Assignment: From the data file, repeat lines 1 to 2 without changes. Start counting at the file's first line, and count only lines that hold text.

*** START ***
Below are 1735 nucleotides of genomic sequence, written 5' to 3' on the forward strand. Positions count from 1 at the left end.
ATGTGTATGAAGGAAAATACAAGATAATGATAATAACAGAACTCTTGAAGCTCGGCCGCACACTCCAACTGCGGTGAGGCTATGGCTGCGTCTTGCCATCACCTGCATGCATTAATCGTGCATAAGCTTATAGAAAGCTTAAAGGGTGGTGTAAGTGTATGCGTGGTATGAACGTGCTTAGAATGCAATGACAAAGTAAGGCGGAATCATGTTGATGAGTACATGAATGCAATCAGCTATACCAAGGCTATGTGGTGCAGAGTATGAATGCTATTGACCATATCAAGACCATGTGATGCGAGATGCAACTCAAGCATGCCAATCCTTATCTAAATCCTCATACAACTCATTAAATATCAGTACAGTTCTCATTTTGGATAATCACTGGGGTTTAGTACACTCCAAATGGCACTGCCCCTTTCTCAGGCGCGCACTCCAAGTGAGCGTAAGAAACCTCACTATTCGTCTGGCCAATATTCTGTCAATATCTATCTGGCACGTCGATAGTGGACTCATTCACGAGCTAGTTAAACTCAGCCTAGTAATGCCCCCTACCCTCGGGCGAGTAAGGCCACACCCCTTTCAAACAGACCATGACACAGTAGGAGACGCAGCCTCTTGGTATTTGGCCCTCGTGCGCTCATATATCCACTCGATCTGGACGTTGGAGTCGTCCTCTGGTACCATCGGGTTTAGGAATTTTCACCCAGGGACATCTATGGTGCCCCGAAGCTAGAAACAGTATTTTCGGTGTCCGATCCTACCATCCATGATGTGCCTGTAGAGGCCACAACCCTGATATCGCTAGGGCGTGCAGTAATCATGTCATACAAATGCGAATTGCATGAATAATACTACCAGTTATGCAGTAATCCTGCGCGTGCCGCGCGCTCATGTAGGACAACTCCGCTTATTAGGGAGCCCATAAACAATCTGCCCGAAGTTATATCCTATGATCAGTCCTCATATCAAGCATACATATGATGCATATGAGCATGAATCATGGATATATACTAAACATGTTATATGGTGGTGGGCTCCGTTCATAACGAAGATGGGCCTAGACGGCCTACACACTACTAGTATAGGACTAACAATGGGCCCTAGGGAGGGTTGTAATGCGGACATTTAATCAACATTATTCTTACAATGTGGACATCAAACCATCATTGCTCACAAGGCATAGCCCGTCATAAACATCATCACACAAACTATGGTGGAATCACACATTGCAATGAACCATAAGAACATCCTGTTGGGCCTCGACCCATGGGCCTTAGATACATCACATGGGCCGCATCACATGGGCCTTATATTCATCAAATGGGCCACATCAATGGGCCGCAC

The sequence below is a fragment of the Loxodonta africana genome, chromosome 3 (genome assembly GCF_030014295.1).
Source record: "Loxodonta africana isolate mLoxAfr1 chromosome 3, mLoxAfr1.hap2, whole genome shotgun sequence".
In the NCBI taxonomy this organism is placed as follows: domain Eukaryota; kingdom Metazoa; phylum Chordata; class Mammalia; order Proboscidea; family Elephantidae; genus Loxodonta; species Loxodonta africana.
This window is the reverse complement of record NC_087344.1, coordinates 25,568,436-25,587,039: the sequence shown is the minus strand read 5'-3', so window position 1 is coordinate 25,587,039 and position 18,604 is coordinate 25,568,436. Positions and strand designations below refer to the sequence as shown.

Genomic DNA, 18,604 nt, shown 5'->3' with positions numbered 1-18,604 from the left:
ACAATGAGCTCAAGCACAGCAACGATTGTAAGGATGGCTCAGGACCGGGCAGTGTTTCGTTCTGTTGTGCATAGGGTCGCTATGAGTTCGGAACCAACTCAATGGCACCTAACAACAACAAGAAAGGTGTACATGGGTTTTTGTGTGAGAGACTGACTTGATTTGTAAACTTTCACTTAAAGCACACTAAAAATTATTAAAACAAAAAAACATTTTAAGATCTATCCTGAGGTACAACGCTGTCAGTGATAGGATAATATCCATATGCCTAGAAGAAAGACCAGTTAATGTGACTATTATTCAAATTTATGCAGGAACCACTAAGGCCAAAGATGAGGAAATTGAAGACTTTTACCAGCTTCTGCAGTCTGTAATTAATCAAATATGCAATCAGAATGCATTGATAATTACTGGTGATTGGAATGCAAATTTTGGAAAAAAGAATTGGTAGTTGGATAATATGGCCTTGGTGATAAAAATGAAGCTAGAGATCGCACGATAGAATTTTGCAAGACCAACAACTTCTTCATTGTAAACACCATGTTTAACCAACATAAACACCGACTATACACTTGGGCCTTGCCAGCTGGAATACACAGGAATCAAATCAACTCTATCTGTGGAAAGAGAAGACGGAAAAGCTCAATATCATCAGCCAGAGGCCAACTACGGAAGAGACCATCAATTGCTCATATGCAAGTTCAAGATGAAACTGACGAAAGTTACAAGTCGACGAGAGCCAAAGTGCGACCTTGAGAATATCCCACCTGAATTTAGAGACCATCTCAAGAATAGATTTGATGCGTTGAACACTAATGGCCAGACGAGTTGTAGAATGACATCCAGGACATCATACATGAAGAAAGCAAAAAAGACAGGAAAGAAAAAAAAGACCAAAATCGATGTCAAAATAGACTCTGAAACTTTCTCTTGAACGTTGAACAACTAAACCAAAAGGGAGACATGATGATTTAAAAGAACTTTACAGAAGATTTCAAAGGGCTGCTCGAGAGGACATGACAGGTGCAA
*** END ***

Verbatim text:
Below are 1735 nucleotides of genomic sequence, written 5' to 3' on the forward strand. Positions count from 1 at the left end.
ATGTGTATGAAGGAAAATACAAGATAATGATAATAACAGAACTCTTGAAGCTCGGCCGCACACTCCAACTGCGGTGAGGCTATGGCTGCGTCTTGCCATCACCTGCATGCATTAATCGTGCATAAGCTTATAGAAAGCTTAAAGGGTGGTGTAAGTGTATGCGTGGTATGAACGTGCTTAGAATGCAATGACAAAGTAAGGCGGAATCATGTTGATGAGTACATGAATGCAATCAGCTATACCAAGGCTATGTGGTGCAGAGTATGAATGCTATTGACCATATCAAGACCATGTGATGCGAGATGCAACTCAAGCATGCCAATCCTTATCTAAATCCTCATACAACTCATTAAATATCAGTACAGTTCTCATTTTGGATAATCACTGGGGTTTAGTACACTCCAAATGGCACTGCCCCTTTCTCAGGCGCGCACTCCAAGTGAGCGTAAGAAACCTCACTATTCGTCTGGCCAATATTCTGTCAATATCTATCTGGCACGTCGATAGTGGACTCATTCACGAGCTAGTTAAACTCAGCCTAGTAATGCCCCCTACCCTCGGGCGAGTAAGGCCACACCCCTTTCAAACAGACCATGACACAGTAGGAGACGCAGCCTCTTGGTATTTGGCCCTCGTGCGCTCATATATCCACTCGATCTGGACGTTGGAGTCGTCCTCTGGTACCATCGGGTTTAGGAATTTTCACCCAGGGACATCTATGGTGCCCCGAAGCTAGAAACAGTATTTTCGGTGTCCGATCCTACCATCCATGATGTGCCTGTAGAGGCCACAACCCTGATATCGCTAGGGCGTGCAGTAATCATGTCATACAAATGCGAATTGCATGAATAATACTACCAGTTATGCAGTAATCCTGCGCGTGCCGCGCGCTCATGTAGGACAACTCCGCTTATTAGGGAGCCCATAAACAATCTGCCCGAAGTTATATCCTATGATCAGTCCTCATATCAAGCATACATATGATGCATATGAGCATGAATCATGGATATATACTAAACATGTTATATGGTGGTGGGCTCCGTTCATAACGAAGATGGGCCTAGACGGCCTACACACTACTAGTATAGGACTAACAATGGGCCCTAGGGAGGGTTGTAATGCGGACATTTAATCAACATTATTCTTACAATGTGGACATCAAACCATCATTGCTCACAAGGCATAGCCCGTCATAAACATCATCACACAAACTATGGTGGAATCACACATTGCAATGAACCATAAGAACATCCTGTTGGGCCTCGACCCATGGGCCTTAGATACATCACATGGGCCGCATCACATGGGCCTTATATTCATCAAATGGGCCACATCAATGGGCCGCAC